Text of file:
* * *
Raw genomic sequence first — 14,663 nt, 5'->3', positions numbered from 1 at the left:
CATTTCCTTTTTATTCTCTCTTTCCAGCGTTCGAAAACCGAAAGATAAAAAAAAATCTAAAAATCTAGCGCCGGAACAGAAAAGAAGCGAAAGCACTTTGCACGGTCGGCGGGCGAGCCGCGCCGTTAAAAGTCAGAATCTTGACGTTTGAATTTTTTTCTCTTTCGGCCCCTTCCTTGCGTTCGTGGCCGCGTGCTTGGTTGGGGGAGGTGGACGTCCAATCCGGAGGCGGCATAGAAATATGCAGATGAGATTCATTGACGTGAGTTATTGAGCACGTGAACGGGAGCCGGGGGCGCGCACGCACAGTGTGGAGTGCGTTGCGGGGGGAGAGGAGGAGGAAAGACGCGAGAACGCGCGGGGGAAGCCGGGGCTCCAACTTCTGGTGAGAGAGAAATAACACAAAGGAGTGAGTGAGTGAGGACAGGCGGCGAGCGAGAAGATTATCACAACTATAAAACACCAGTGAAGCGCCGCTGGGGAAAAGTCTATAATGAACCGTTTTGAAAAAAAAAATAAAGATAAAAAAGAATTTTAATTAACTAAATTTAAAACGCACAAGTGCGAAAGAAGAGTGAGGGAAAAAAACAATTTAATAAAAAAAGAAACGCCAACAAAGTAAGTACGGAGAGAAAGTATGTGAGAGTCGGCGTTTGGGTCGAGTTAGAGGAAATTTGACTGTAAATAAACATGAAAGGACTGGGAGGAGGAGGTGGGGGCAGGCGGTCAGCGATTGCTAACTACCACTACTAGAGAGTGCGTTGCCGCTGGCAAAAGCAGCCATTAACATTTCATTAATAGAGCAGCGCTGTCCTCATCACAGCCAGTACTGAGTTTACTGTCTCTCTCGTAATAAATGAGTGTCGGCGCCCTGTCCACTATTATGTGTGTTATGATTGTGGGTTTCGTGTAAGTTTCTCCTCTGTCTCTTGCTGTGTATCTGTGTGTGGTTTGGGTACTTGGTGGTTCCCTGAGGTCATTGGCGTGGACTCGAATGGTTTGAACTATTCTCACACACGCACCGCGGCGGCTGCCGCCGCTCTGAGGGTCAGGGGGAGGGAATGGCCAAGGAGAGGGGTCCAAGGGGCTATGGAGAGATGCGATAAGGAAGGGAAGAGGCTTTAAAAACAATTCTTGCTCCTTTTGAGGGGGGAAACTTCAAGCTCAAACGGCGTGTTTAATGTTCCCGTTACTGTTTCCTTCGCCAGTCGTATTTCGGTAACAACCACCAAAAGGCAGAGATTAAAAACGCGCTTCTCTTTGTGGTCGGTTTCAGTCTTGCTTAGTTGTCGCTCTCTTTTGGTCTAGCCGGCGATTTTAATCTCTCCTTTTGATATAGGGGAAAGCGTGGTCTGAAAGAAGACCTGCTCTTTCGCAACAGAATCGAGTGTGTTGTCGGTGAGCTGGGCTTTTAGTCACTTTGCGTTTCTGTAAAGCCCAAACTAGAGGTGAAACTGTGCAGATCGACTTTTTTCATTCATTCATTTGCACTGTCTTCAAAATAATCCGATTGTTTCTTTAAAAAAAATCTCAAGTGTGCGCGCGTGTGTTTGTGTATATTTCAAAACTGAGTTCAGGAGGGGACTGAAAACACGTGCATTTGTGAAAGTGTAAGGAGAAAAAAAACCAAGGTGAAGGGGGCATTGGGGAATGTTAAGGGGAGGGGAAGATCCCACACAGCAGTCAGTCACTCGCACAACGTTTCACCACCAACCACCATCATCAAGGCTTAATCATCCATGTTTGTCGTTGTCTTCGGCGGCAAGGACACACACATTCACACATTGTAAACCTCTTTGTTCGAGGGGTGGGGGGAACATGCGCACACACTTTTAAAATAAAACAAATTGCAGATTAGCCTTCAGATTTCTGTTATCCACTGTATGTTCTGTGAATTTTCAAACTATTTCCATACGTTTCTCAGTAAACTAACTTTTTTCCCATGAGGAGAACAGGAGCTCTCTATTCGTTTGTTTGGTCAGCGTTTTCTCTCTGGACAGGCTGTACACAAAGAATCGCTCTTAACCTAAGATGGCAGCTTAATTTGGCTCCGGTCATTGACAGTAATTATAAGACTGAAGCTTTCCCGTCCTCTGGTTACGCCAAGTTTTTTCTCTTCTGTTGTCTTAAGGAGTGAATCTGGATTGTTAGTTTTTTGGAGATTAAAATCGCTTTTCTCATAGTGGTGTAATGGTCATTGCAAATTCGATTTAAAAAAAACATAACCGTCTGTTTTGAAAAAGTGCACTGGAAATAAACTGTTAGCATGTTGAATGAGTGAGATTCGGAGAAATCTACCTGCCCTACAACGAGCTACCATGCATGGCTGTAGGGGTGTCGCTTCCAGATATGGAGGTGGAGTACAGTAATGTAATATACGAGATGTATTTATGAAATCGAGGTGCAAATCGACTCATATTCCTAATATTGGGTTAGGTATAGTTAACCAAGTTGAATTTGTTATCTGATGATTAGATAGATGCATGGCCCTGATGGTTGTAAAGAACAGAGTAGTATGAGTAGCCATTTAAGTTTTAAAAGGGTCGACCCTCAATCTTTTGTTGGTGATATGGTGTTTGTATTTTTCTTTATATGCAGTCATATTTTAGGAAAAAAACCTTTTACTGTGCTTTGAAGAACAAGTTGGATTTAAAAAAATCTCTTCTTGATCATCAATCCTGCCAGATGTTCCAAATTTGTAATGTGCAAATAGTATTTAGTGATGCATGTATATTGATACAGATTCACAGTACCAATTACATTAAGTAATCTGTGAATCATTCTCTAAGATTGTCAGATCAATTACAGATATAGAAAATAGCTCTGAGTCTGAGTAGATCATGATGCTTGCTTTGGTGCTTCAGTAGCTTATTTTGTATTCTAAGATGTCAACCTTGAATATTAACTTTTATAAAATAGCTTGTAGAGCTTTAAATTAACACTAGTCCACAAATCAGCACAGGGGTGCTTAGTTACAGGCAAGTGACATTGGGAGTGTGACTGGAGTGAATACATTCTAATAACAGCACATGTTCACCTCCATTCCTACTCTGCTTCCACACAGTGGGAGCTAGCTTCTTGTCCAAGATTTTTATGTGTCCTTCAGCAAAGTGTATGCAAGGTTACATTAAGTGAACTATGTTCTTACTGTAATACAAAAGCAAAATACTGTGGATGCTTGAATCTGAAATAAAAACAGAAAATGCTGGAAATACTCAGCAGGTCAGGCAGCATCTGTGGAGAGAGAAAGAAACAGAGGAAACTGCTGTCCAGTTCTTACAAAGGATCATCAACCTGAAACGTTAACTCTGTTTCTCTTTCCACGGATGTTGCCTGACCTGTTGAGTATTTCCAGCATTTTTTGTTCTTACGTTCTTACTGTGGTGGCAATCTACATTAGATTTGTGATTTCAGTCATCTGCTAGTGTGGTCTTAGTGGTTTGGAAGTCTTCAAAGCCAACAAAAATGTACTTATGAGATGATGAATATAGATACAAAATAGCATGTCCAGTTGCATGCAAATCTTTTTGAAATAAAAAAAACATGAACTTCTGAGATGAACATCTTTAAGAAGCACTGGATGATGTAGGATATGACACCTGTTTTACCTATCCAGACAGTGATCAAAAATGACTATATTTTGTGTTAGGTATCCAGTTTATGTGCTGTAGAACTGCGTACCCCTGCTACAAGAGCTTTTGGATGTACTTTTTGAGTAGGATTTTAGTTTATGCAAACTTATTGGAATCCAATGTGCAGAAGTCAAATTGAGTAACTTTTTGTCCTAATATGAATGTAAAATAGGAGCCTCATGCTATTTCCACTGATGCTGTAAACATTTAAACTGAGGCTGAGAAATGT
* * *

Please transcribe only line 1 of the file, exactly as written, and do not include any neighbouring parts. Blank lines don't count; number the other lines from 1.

Raw genomic sequence first — 14,663 nt, 5'->3', positions numbered from 1 at the left: